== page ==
If you are reading this through the end, I just want to say thank you for listening to my gibberish. I am honored.

    A freilichen Chanukah to you, your family and all of klal yisroel!

    Reply to this comment.Flag this comment.

  • ABW

    A Brooklyn Woman -7 years ago

    Rabbi, I found your shiur to be as insightful as usual. You are very articulate and weave your shiur so masterfully, effortlessly and beautifully. Almost too beautiful..

    Is light and dark as simple as lighting a candle, flicking a switch?

    I am no stranger to inner darkness. Even more, I can personally attest to how easy it is to get consumed by ones darkness, so much so, you go blind. I have been lucky enough to succumb to the darkness and for many years that darkness has clouded my perception. I know darkness all right. And I also know how a little light can abolish a lot of darkness. I searched for that elusive light for many years and in many ways, still do.

    That being said, I find it frustrating that as mystical and ethereal as the light may seem, nobody acknowledges or speaks about how that one little light can only burn for as long as it has enough oil to fuel its light. Is keeping the light going as simple as adding more fuel to the fire? Well, sometimes, for some people, i guess... Depending where that fuel comes from. But what if you don't have enough inner resources for fuel? While some ppl have an existential energy that can keep fueling the light with some efforts, there are ppl who have to outsource their fuel. The energy is not in them, but around them. Be it in meds, therapy or whatnot. Does that make it less worthwhile?
    Less altruistic? Less authentic?

    People need to know and hear that not always can darkness be dispelled from within. It took years of me battling depression to finally 'succumb' to 'happy pills' which allowed for the light to ignite. Do you know how many years I have blamed myself for not 'seeing' the light? For not having enough emunah, for not being grateful enough... I didn't want to analyze myself to death. I wanted to live and climb out of the darkness. But I was paralyzed and frustrated at my incompetence. Even now when it's crystal clear to me that my meds are absolutely vital to my mental health, I judge myself harshly for not finding the light intuitively, naturally.. But now now, that would be so unfair to my personal journey, wouldn't it?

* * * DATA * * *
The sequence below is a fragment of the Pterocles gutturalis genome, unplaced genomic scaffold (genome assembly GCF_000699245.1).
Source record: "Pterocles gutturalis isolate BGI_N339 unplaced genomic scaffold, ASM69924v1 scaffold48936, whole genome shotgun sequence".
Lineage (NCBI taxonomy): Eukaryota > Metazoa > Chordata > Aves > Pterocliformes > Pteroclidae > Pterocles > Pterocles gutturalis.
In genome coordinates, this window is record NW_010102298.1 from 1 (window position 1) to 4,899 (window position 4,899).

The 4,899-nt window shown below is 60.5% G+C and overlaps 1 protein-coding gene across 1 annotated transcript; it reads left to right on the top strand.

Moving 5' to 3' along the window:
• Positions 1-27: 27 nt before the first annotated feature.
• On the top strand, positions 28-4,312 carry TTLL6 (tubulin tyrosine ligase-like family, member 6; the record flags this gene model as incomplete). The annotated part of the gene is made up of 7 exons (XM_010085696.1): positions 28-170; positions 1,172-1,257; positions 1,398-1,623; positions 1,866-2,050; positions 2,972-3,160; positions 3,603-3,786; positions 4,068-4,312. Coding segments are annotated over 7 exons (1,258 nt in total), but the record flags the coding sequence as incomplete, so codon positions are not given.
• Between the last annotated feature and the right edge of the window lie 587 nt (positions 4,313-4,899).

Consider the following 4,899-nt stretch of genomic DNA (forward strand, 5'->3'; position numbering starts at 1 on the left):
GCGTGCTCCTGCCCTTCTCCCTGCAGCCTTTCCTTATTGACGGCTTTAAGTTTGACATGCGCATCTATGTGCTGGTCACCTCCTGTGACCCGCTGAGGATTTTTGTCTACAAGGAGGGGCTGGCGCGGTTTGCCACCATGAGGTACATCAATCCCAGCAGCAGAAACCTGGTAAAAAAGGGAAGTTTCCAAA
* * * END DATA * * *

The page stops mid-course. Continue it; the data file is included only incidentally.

My truth is not your truth, as you said so poignantly... Two contradicting truths are not mutually exclusive. Both truths are true for the individuals that it speaks to. So what if we find our lights through different sources. A light is a light, right?

    Yet what if there is a third truth. The one who is actually wholly blind? The one who no amount of light can help dispel the darkness, for he is destined to never see. Is he doomed? Should he be faulted for his darkness?

    Allow me to elaborate please. (And forgive me for going on so long... I did just listen to a brilliant shiur that has my brain muscles contracting convulsively...)

    A couple of months ago I went to Eretz Yisroel. While there, i visited the Blind Museum. Simply explained it's a museum that is entirely pitch black. You hobble your way through many different rooms with a walking cane and slowly you learn to rely on all your senses to direct you. There's the rocking boat, the smell of seawater, the stumble of a lurking step.

    It was terrifying, to say the least. I felt acutely more vulnerable and insecure than I ever felt in my life. We were a group of six frantic strangers and one guru guide (who was actually really blind) and the darkness. The only thing I knew about anyone in the room, were their voices - zeh hu.

    Consistently, throughout the tour, I subconsciously learned to drown out the strangers voices around me and train my ears to listen for the one voice I instinctively trusted to guide me to safety - namely, that of our blind tour guide.

    I allowed his voice to guide me to the 'shuk' a room with a wide array of smells assaulting my senses in a sensual tsunami. He had us all 'shop' items from the baskets... I remember picking up this wrinkled, rubbery ball and smelling its citrus waft before determining I held an orange in my hand. To be honest, I also picked up something slimy and mushy but didn't have the guts to smell it's identity.